The emerging scandal comes as it has been revealed the “support” Frydenberg provided the group in its “darkest days” of COVID-19 – including $3.5 million in JobKeeper payments it didn’t need – went to bolstering its already bulging “cash at bank” to $18.75 million, up from $16.65 million a year earlier.
Under the heading ‘Why I am voting for Josh Frydenberg?’, the CEO of Kew-based Guide Dogs Victoria, Karen Hayes – who in the ad goes simply by “Karen” – is quoted lavishing praise on the Treasurer.
The advertisement states:
‘He has always maintained his strong and unwavering commitment to his local Kooyong community for whom he has delivered in so many ways.’
‘In our darkest moments Josh was there providing support,’ Hayes says in the advertisement, which appears on Frydenberg’s website and on flyers handed out in the inner-Melbourne electorate.
The advertisement begins:
‘Hi, I’m Karen and I’ve known Josh for over a decade and I could not have asked for a better local Federal Member for Kooyong than Josh Frydenberg.’
The political advertisement appears to place Guide Dogs Victoria in direct breach of charity laws, which state a charity will be disqualified if it engages in ‘promoting or opposing a political party or candidate for political office’.
In the advertisement, Hayes is shown holding a guide dog in training, her title is stated twice – ‘Chief Executive Officer, Guide Dogs Victoria’ – and she is quoted extensively and effusively praising Frydenberg.
The Australian Charities and Not-for-profits Commission (ACNC) lists the promotion of a political party or candidate as a ‘disqualifying purpose’, of which it lists three.
Its website states:
‘Purposes that will disqualify an organisation from being a registered charity are... promoting or opposing a political party or candidate for political office.’
The scandal is particularly damaging for Frydenberg, who is already down in the polls, because it was the Federal Coalition that brought in highly controversial and retrospective laws around charities and political influence in December.
The Federal Treasurer has also come under pressure amid revelations he oversaw the secret deletion of key findings of the investigation into corruption at the top of corporate regulator, the Australian Securities and Investments Commission (ASIC).
Guide Dogs Victoria and Karen Hayes have not responded to a specific request for comment.
In a statement, Guide Dogs Victoria said its board had ‘no prior knowledge of the distribution of this material’, that it had requested the material ‘be immediately removed from circulation’ and that it had ‘launched an internal investigation’.
The statement goes on to say:
‘Guide Dogs Victoria has been made aware of the distribution of political material which includes comments from our CEO who appears to endorse a local candidate in the upcoming Federal Election.
The board had no prior knowledge of the distribution of this material and does not endorse it.’
In the advertisement, Guide Dogs Victoria CEO Karen Hayes is quoted as praising the support the group had received from Josh.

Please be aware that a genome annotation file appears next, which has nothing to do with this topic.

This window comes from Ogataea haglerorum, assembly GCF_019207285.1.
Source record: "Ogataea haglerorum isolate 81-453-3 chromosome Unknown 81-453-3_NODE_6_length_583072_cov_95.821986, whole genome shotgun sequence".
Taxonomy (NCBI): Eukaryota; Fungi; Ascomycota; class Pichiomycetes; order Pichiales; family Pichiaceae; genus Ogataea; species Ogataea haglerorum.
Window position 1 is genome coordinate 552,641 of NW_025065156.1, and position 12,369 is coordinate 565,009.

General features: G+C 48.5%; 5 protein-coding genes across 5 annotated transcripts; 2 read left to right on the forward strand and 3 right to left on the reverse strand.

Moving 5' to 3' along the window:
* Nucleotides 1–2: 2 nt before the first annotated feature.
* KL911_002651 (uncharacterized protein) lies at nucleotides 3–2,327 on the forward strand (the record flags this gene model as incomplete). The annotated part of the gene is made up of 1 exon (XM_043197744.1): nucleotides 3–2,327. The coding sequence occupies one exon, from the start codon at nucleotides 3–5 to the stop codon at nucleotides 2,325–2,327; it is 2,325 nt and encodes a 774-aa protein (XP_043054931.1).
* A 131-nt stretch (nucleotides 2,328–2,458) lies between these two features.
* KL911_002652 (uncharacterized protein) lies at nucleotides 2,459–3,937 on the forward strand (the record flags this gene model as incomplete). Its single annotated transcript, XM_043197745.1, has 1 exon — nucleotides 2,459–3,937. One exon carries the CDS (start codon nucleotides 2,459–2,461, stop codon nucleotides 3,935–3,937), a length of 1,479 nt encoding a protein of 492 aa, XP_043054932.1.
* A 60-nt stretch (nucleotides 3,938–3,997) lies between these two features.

Hayes is quoted as saying:
‘The COVID-19 pandemic has had a devastating impact on our clients, who experienced isolation like never before.
In our darkest moments, Josh was there providing support.
I have lost count of the number of times Josh called me personally during the last two years to check in and encourage me, my team and the thousands of people with low vision and blindness we support who were struggling.’
Frydenberg as Treasurer oversaw the JobKeeper program, which has been criticised as one of the biggest wastages of public money in Australian history, with at least $38 billion going to companies and other entities that didn’t need it.
Guide Dogs Victoria is one of those entities.
Aside from millions of dollars in other government support, grants and subsidies, Guide Dogs Victoria received over $3.5 million in JobKeeper benefits, despite delivering multi-million dollar surpluses.
In 2019-20, the group received $1.45 million from Frydenberg’s JobKeeper, underpinning a $3.42 million “surplus” for the year.
In 2020-21, the group received $2.07 million in JobKeeper and delivered a “surplus for the year” of $5.92 million.
Over those two years, Guide Dogs Victoria also received other unspecified government grants of $2.2 million, taking its receipts from taxpayers to $5.72 million.
The group’s 2020-21 financial reports show those millions of dollars in taxpayer grants are despite it being awash with cash.
At 30 June last year, it held $18.75 million just in cash at bank.
That figure has swollen from $12.32 million at 30 June 2019 to $16.65 million at 30 June 2020.
Over the past two financial years, the amount of cash or cash equivalents held by Guide Dogs Australia increased by $6.52 million. In that same time, the taxpayer grants it received were $5.72 million.
At 30 June last year, the total accumulated funds of Guide Dogs Victoria was $30.67 million, up from $24.74 million the year before.
Anthony Klan is an investigative journalist and editor of The Klaxon. You can follow him on Twitter @Anthony_Klan. This article was originally published on The Klaxon and has been republished with permission.
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